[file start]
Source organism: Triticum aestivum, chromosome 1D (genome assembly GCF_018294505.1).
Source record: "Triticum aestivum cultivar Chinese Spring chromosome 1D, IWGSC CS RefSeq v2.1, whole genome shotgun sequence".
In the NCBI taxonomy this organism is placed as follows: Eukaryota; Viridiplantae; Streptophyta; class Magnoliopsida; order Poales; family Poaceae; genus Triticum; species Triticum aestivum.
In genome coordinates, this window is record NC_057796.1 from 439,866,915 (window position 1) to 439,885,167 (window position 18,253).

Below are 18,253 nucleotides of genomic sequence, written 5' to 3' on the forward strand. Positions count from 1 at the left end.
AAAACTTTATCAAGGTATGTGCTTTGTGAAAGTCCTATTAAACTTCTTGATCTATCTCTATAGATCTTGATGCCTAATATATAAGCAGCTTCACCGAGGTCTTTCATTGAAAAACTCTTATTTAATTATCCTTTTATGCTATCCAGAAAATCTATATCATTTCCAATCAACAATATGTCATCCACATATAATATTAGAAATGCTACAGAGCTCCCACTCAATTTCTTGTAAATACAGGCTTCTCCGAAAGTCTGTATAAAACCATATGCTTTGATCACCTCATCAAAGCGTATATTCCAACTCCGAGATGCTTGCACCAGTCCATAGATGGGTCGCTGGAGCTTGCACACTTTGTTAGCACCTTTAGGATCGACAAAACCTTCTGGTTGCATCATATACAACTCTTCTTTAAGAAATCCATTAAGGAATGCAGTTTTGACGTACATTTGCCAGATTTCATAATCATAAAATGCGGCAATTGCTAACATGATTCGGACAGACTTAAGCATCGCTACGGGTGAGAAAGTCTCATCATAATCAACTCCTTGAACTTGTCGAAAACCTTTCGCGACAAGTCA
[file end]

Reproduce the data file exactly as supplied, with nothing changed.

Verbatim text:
Source organism: Triticum aestivum, chromosome 1D (genome assembly GCF_018294505.1).
Source record: "Triticum aestivum cultivar Chinese Spring chromosome 1D, IWGSC CS RefSeq v2.1, whole genome shotgun sequence".
In the NCBI taxonomy this organism is placed as follows: Eukaryota; Viridiplantae; Streptophyta; class Magnoliopsida; order Poales; family Poaceae; genus Triticum; species Triticum aestivum.
In genome coordinates, this window is record NC_057796.1 from 439,866,915 (window position 1) to 439,885,167 (window position 18,253).

Below are 18,253 nucleotides of genomic sequence, written 5' to 3' on the forward strand. Positions count from 1 at the left end.
AAAACTTTATCAAGGTATGTGCTTTGTGAAAGTCCTATTAAACTTCTTGATCTATCTCTATAGATCTTGATGCCTAATATATAAGCAGCTTCACCGAGGTCTTTCATTGAAAAACTCTTATTTAATTATCCTTTTATGCTATCCAGAAAATCTATATCATTTCCAATCAACAATATGTCATCCACATATAATATTAGAAATGCTACAGAGCTCCCACTCAATTTCTTGTAAATACAGGCTTCTCCGAAAGTCTGTATAAAACCATATGCTTTGATCACCTCATCAAAGCGTATATTCCAACTCCGAGATGCTTGCACCAGTCCATAGATGGGTCGCTGGAGCTTGCACACTTTGTTAGCACCTTTAGGATCGACAAAACCTTCTGGTTGCATCATATACAACTCTTCTTTAAGAAATCCATTAAGGAATGCAGTTTTGACGTACATTTGCCAGATTTCATAATCATAAAATGCGGCAATTGCTAACATGATTCGGACAGACTTAAGCATCGCTACGGGTGAGAAAGTCTCATCATAATCAACTCCTTGAACTTGTCGAAAACCTTTCGCGACAAGTCA